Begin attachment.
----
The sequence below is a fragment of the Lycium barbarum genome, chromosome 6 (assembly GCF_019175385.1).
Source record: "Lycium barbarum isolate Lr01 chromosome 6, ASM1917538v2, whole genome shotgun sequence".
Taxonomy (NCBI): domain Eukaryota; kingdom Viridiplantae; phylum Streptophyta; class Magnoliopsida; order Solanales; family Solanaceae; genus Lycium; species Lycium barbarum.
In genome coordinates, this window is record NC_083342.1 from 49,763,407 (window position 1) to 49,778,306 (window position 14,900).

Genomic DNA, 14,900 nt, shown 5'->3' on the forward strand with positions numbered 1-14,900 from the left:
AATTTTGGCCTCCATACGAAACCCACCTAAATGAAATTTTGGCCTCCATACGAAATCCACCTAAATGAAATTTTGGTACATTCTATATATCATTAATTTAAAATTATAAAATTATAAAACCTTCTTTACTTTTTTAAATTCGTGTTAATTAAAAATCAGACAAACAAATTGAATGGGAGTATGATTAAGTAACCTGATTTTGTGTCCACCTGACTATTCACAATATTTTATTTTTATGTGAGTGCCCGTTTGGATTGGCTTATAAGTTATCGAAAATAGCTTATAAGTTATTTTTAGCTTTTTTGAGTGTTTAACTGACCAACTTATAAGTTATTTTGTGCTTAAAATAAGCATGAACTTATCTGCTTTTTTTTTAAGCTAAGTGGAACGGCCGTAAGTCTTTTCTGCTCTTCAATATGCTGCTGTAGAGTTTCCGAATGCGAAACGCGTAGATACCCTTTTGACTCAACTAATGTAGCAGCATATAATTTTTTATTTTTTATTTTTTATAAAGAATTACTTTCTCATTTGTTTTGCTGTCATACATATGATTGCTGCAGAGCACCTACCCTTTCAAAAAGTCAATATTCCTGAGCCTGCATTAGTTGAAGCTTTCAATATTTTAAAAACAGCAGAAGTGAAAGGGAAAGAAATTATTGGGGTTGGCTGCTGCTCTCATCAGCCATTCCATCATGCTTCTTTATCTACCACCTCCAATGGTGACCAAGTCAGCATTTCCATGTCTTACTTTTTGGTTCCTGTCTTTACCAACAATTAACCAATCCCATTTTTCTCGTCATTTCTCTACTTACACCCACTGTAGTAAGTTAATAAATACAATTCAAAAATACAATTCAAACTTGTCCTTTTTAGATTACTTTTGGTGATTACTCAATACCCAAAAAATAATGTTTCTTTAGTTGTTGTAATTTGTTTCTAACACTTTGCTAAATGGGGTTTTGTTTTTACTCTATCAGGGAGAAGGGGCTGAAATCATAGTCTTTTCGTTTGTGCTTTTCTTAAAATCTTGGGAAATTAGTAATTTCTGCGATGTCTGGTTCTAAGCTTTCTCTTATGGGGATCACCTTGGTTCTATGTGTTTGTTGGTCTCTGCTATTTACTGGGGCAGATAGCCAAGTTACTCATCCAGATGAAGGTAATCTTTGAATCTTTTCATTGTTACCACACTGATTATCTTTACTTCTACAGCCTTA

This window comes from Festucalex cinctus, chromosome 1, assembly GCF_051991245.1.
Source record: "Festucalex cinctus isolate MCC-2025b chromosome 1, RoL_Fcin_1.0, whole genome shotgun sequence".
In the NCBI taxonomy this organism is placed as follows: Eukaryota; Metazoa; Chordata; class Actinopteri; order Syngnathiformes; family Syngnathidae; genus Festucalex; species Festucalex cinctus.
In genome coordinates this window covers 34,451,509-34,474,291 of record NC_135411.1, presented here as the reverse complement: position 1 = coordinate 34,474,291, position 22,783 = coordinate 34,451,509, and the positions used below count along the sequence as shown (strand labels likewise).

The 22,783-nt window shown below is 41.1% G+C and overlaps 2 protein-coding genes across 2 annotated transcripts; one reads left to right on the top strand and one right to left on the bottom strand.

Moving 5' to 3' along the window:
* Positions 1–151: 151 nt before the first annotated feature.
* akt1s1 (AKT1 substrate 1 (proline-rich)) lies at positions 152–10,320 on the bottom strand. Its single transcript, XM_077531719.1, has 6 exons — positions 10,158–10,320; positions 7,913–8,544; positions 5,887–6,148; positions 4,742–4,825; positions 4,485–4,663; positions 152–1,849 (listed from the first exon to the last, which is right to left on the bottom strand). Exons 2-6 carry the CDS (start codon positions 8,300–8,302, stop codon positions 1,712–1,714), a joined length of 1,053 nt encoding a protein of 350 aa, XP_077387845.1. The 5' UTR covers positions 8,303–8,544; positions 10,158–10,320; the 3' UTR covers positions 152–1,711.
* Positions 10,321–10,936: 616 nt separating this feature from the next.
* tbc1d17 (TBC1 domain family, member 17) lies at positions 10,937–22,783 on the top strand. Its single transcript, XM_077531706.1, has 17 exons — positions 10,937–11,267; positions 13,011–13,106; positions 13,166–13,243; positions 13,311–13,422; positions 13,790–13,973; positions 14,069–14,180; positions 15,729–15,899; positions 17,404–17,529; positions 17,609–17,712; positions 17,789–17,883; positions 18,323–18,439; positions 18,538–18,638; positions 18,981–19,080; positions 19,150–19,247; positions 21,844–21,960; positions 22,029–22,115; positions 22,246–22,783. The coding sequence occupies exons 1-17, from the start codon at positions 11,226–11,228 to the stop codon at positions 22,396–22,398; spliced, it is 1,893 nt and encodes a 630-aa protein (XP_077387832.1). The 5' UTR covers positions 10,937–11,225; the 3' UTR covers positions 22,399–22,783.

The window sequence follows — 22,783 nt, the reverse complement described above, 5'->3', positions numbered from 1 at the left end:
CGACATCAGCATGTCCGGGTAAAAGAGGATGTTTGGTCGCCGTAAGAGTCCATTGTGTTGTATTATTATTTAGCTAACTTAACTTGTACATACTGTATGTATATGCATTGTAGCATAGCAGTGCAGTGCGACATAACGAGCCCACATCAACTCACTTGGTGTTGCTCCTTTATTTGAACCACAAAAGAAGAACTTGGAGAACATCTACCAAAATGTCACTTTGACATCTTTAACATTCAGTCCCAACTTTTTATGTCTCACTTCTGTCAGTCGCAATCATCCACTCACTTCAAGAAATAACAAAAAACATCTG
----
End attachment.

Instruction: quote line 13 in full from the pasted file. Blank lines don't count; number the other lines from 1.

* Positions 1–151: 151 nt before the first annotated feature.